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Tuck Sleep

Two co-founders teamed up to produce an online-order-mattress, but quickly saw ahead of the competition. Instead of competing in the booming bed-in-a-box industry. They surged ahead and forged a sleep product review site that now has over 15-million visitors per year. Please scroll to read more.

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A powerhouse start-up

Realizing the potential to captivate a massive market of users looking for the best bed-in-the-box. Tuck decided to ditch their own developing mattress product and pivot into the product-review space.

In one year, a newly expanded team of 7-people reached for a two goals: gather solid information about sleep products, and use every new SEO-trick in the book to be the first in google’s search results.

The mark of their success was hiring the 8th employee; myself. Now the baton was being passed in design. Our new goal? Moving the mega-site into the user-friendly realm and to convert more of our 14M users.

 
 
 


Roles
:
UX
Project Manager
Graphic
Art Direction
Information Architecture



Tools:
Sketch
Photoshop
Illustrator
InVision/Avacode
Trello/Airtable
Good ol’ Slack



Skills:
Research
Prototyping
Personas
Graphic Design
Project Management
Usability Testing
Metric Analysis
Interaction design
Interface design


 

My contributions

User research

I broadened Tuck’s understanding of it’s users with both qualitative and quantitative data.

Scope building

I mapped out the current progress of the Company to see where Tuck held strengths and weaknesses. I used that to define the parameters & priorities of the redesign.

Leadership

Working as my own PM for the first 6-months, I collaborated directly with other departments. I also gained stakeholder buy-in during the project. I also managed our intern and freelance designers.

Visual design

I established the source of truth UI assets and gave Tuck’s brand a refresh. Applying that to the redesign.

Design execution and validation

I designed wire-frames, both low & high fidelity prototypes and design-specs. I also created polls, surveys, user-tests and collaborated with the team to analyze learnings.

 
 
 
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We don't know, what we don't know but we do know that we don't know it. In order to be in-the-know about the unknown, we did a user test.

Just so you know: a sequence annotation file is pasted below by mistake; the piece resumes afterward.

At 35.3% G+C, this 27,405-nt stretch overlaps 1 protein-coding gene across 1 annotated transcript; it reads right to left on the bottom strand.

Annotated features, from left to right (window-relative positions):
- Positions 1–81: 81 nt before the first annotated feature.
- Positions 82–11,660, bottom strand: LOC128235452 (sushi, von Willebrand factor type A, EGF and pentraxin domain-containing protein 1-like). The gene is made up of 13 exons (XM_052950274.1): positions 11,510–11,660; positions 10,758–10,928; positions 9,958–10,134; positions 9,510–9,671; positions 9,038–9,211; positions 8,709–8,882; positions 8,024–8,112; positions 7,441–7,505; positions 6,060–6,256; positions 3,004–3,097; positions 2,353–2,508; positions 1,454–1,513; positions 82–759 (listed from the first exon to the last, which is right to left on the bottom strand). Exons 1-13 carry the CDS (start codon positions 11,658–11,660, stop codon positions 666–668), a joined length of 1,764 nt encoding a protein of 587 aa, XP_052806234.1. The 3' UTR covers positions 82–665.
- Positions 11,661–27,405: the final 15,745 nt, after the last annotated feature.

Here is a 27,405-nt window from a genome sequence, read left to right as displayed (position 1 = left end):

What is Tuck?

You, myself and most of our users simply don’t know what Tuck is. Is it a mattress brand? A newspaper? A clothing store?

Challenge:
• Become an expert at what Tuck is and can be
• Prioritize projects to best work in a start-up get-up-and-fail atmosphere
• Learn about our users

 
 
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Lack of trust for Tuck and Tuck's review process.

Even though these users valued the fruits of our review labor (read: stats), they expected to have us speak the normal review language; i.e. customer reviews.

Plan of attack:
Share more about our team. How and why we do what we do.

 
 
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Does Tuck have a hidden agenda?

The first thing users saw on entry of a review page was a massive disclaimer. In or first set of user studies, it was clear that this sent mixed signals about our trustworthiness.

Focusing on visual language helped keep our transparency as well as set up a positive first-impression of the page.

 
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Visual Language System

Challenge:
• Convert previous assets to be told in a cohesive voice
• Add elements to the existing brand that promotes an understanding of what “Tuck is”
• These elements need to promote trust for Tuck’s information.
• These elements cannot be similar to any sort of product/brand that we review (hint: there are a lot). Otherwise brands are more hesitant to partner with us, as they feel we are picking favorites.

 
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Team collaboration

With content being king, every design recommendation had to be communicated effectively to the our stakeholders. Breaking down the benefit to the user’s experience and providing analysis to the tests to prove the validity of these decisions.

Working with the content team helped achieve this effort. Since content is the literal form of design, it was mutually beneficial to combine our efforts towards the redesign.

 
 
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Where are the devs?

Off-shore and in another time zone. It took design-thinking and a ton of collaboration to get a template that is both flexible (to fit the massive amount of pages) and rigged (so the developers worked from a source of truth).

Oh, and it had to be done in custom fields in WordPress. That way our writers can build out future pages.

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